If you choose to file your tax returns on paper, the deadline is May 19th, 2022, regardless of where you live. For the online declarations, you have until May 24th if you live in the départements 1 to 19, and until May 31st 2022 for the départements from 20 to 54. For the remaining départements, you have until June 7th, 2022 at midnight.

READ ALSO The French tax calendar 2022

Minimum wage increase

Due to inflation, the minimum wage automatically increases on May 1st. INSEE, the national statistics bureau of France, has specified the minimum wage must increase by 2.65 percent (or €33) starting May 1st – this means that the gross hourly minimum wage will increase from €10.57 to €10.85.

Benefit increases

In line with the minimum wage increases, there will also be an increase of 1.8 percent to certain benefits including the RSA, family allowance and disables persons allowance. The back-to-school grant that families get in August will also increase to €376.98 for children aged 6 to 10, €397.78 for those aged 11 to 14 and €411.56 for teenagers aged 15 to 18.

Jobseekers training

A new payment system comes into effect for jobseekers who are undertaking extra professional training – trainees aged 16-18 will be paid €200 a month instead of the current €130. For trainees aged between 18 and 25, it will be €500, and €685 per month for those aged 26 and over.

Black boxes in cars

All new cars on sale in France are now required to be fitted with a ‘black box recorder’ similar to those in planes, in accordance with an EU measure voted into place in 2019. The measure will be extended to all cars on sale, including used cars, by 2024.

Bac delays

Initially scheduled for mid-March, the speciality tests for the general and technological baccalaureate have been postponed to May 11th-13th due to disruptions caused by the fifth wave of the Covid-19 epidemic.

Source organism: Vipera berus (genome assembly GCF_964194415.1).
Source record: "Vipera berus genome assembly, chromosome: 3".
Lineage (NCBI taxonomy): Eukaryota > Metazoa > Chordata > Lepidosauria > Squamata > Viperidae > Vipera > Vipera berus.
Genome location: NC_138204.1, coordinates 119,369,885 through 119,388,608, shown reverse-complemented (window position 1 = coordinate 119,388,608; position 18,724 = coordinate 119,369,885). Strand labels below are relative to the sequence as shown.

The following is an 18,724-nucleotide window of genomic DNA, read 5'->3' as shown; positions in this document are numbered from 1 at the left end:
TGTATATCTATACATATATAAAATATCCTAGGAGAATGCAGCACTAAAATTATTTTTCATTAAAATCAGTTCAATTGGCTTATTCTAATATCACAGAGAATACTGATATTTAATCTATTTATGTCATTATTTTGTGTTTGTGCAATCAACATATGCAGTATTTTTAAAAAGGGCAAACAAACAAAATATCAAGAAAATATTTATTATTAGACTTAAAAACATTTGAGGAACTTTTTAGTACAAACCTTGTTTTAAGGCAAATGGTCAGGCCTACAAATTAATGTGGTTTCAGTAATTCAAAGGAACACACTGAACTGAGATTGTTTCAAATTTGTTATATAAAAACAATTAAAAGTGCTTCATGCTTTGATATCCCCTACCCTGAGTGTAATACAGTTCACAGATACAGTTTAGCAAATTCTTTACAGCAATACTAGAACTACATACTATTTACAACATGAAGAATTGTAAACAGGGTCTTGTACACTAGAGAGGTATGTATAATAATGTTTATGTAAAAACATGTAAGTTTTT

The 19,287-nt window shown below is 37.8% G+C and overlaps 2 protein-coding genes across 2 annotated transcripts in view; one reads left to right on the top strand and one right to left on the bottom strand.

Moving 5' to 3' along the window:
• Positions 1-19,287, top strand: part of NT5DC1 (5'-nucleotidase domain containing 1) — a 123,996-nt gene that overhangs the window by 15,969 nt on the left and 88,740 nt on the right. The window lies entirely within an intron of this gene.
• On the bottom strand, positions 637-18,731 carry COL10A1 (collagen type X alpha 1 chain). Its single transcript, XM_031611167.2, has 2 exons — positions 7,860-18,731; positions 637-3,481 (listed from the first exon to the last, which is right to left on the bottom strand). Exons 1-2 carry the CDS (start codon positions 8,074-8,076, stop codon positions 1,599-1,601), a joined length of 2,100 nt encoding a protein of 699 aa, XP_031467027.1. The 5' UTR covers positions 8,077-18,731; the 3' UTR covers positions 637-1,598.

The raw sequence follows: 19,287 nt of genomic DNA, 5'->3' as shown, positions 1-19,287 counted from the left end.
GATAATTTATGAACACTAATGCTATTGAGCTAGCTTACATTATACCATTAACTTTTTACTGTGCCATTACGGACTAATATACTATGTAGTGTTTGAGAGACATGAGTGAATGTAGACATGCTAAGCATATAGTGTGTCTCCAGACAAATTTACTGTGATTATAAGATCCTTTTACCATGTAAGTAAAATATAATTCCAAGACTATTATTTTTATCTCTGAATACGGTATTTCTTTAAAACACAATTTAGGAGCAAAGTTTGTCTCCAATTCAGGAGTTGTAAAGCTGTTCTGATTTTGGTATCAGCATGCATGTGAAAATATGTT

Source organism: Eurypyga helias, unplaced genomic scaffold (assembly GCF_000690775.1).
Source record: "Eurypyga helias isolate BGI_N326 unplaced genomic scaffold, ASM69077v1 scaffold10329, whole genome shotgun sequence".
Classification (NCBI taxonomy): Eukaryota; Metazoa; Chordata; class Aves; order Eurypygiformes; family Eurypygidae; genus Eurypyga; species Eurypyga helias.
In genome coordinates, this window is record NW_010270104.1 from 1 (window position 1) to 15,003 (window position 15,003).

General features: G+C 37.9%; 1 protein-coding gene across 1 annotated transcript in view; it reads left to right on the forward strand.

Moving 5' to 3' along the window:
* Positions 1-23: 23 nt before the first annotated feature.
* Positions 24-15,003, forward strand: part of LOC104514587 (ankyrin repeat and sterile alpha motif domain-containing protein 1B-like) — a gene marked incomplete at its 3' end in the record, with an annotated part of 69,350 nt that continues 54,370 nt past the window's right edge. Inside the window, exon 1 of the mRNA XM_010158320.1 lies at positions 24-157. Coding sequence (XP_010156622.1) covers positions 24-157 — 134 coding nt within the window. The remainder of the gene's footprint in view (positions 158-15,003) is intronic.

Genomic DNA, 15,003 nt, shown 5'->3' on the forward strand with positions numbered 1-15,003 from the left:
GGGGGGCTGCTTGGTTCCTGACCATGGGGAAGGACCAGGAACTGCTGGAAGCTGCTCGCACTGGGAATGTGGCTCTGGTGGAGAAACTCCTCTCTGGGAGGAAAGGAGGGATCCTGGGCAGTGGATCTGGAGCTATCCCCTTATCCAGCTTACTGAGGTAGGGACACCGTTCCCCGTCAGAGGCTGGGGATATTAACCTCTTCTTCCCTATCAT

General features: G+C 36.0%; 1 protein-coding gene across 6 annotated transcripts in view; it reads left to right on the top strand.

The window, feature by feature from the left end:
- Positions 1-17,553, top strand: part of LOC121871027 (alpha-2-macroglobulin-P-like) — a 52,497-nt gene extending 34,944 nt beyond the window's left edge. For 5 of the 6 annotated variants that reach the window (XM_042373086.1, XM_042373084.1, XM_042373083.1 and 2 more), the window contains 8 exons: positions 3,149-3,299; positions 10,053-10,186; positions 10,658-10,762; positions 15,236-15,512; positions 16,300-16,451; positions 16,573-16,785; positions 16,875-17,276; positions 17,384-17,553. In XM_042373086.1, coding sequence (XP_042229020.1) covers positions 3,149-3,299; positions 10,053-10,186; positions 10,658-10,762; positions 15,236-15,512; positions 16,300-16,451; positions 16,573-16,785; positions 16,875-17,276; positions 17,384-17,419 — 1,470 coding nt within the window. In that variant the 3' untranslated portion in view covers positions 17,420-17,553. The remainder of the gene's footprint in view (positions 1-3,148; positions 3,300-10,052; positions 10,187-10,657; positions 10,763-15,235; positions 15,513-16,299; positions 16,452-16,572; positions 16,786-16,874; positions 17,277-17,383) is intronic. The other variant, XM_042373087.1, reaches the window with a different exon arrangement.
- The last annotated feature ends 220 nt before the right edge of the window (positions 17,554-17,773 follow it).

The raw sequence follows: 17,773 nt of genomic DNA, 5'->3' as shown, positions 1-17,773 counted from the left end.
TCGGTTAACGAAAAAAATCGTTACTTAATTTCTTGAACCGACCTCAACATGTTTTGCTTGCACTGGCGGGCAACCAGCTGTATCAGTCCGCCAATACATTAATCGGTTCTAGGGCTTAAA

The Cannes Film Festival 

The 2022 festival will take place from May 17th to 28th at the Palais des festivals et des congrès in Cannes. It will be the 75th edition of the world renowned festival.  

Bubble Museum

The new bubbles, balls and inflatables exhibition at the Grand Halle of La Villette in Paris, will let you continue diving into ball pits until August 21st. 

VIDEO Check out Paris’ new bubble exhibition 

Deadline set for student grants

If you are interested in obtaining a student grant, student social housing, or aid for the 2022-2023 academic year, you have until May 15th to apply. According to the official website, even if you do not have all the elements required for the application, it is still important to fill out the application by the stated deadline.

A new increase in the interest rate?

The tax-free, government-regulated savings account known as the Livret A – used by over 55 million French people – may increase its interest rates due to inflation starting May 1st, 2022. For the moment, no official announcement has been made. But if this announcement is confirmed, then it will be a first in the history of the Livret A. Usually, the rate of the Livret A and the Livret de développement durable et solidaire (LDDS) can only be increased twice a year, specifically on February 1st and August 1st. The rate of the Livret A already changed on February 1st this year, from 0.5 percent to 1 percent.